Dating and Other Things Catholic: Men of Christ Monday with John Antonio

 

14247973_639014569593599_580270829_o

John Antonio is a single Catholic professional who runs a medical ethics and professionalism program for resident physicians in the Texas Medical Center. He is also a lifestyle writer Catholicsingles.com and Catholic speaker. His new book Dating and Other Things Catholic: What Seminary Taught Me About Single Life is a smart, witty guide that I recommend to all millennials who are just starting out or for anyone who needs to start over from a major setback.

1) Where did the inspiration to write Dating and Other Things Catholic come from?

4 years ago I was leaving seminary. I had spent almost my whole life there. I didn’t know anything about careers, dating, or the lifestyle of a single professional. I had never gotten a job. I had never gone on a date. I did not know a lot of things about the lifestyle of a single young professional. I did not know how to ask a young lady out nor how to get a job. I looked for Catholic books on this since I was a Catholic. I did not find one. So I decided to do research, gain new experiences, and write the book myself.

2) Tell me what it’s like to be single. How is that different from dating, marriage, and religious life?

The religious has the Church. The married have each other. The dating have each other to some degree but not in a stable form of life. Someone who is “single” could still be dating but generally not in a serious relationship. He/she makes many decisions alone and is very in control of their destiny. That adds a new opportunity to life. Single life is a huge opportunity.

3) One problem I personally have with being single is loneliness. How do you deal with that?
A single person needs 3 things: friends, a mission, and the right type of daily routine. I find that when singles have these 3 things they feel loneliness much less.

4) Who’s your go-to saint when it comes to living the single life and discerning your vocation?
St. Valentine. “Love is all you need” or is that the Beatles?

5) What advice would you give to young adults who are discerning vocations to marriage? What advice would you give to those discerning religious life? And for those who are indecisive?
There will always be a fork in the road at some point. You will have the choice to give your freedom away or hold on to it tightly. In my experience, giving it away is risky but it leads to more exciting things. If you give it away to something good, that is.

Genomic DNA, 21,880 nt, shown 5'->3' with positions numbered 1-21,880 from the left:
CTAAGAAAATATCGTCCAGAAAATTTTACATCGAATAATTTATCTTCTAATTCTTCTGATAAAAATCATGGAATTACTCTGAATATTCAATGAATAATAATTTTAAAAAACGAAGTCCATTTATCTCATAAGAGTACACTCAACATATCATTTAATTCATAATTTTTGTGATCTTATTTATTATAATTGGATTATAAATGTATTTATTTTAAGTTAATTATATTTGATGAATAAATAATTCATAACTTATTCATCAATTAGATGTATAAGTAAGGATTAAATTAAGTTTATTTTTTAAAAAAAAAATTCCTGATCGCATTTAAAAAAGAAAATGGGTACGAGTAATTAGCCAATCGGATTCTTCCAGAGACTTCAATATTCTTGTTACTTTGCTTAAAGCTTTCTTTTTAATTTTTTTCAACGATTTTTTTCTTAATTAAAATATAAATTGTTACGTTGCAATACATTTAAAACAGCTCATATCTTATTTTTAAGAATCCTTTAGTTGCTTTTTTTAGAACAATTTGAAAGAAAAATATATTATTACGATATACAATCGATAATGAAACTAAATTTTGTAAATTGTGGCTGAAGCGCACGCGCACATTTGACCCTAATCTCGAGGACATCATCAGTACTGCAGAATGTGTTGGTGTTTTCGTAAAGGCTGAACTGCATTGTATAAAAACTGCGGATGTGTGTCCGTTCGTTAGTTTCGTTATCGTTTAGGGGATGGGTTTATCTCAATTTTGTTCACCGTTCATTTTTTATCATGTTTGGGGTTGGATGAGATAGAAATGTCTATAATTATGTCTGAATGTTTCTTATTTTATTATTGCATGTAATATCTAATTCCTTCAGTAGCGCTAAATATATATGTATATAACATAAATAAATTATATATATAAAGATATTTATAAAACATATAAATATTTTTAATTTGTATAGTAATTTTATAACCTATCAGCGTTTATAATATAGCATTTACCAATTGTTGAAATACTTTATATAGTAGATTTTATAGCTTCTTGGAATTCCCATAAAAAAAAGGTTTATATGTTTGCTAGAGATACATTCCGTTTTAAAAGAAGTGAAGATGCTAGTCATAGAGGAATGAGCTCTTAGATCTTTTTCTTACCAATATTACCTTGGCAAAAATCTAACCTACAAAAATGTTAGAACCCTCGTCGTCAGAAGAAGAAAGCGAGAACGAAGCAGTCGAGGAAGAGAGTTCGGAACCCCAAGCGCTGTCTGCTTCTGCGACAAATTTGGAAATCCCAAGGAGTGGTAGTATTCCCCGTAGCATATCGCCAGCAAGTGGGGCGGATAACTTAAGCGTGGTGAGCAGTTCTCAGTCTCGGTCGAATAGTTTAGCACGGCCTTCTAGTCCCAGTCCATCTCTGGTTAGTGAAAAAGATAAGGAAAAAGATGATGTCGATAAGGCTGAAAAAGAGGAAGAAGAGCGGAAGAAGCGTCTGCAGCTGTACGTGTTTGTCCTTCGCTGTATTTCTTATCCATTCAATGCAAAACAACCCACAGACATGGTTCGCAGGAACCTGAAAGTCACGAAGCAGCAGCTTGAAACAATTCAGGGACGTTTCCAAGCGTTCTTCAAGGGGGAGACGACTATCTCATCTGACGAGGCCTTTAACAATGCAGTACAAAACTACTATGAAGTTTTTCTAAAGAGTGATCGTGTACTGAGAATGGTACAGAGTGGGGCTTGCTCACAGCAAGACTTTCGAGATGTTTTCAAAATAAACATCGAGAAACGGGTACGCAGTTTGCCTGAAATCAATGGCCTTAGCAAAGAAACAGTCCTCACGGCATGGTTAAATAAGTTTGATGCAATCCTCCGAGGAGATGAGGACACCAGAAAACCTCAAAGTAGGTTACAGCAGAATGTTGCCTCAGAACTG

6) Where do you see yourself five years from now?

Subscribe to my blog and I’ll keep you up to date 🙂 …I already have another book in the works though for starters; the one that will tell all and tell things as they are.

Why I Refuse to Call Myself "Trash"

Мусор_и_ребенок

 

I have a love-hate relationship with modern day slang. I had to deal with “swagger” being a thing during my college days, but nowadays, the latest millenial slang is pretty good. I love how “goals” is a thing along with “#squadgoals” and #relationshipgoals.” We all should have goals and aspire to have an awesome life. I also love “slay,” cuz, you know, vampire slayer lover here!

There is one word I refuse to use in reference to myself, though: Trash.

Whenever someone refers to themselves as “trash,” it means that they devote themselves so much to a fandom such as the DC shows, or to a celebrity.

It’s kind of ironic that the generation that gets called “narcissistic” refers to itself as “trash.” As if millenials don’t have enough self-esteem issues!  I get that the people of Tumblr and Twitter don’t actually mean to compare themselves to garbage, but the problem is that they forgotten that the words that we choose to call ourselves have a powerful impact on ourselves.

You know what else gets called trash? Homeless people, prostitutes, and aborted babies. No, you’re not special snowflakes, fellow millenials. You’re not entitled to whatever you want just because you want it. But at the same time, stop calling yourselves trash when you talk about how much you love something. Every single human life, no matter who they are or where they live, has a God-given intrinsic value. It’s like what Peggy Carter said in the Agent Carter season 1 finale: “I know my value. Anyone else’s opinion doesn’t really matter.”

Millenials of all ages, know what you are worth by being humble.

“Wait, what?” you ask. “How does being humble help us understand what we are worth?”

Once again, we come to a seemingly impossible paradox. Humility is not thinking the worst of yourself. It’s knowing that you can always do better. It means not seeking out attention for the sake of stroking your own vanity, but at the same time learning to give credit when credit is due. Be proud of your accomplishments, but don’t rub them into everyone’s face. And most of all, don’t go for a minimalist spirituality by thinking “Oh as long as I don’t do bad things, I won’t go to Hell.” That’s not how it works, honey.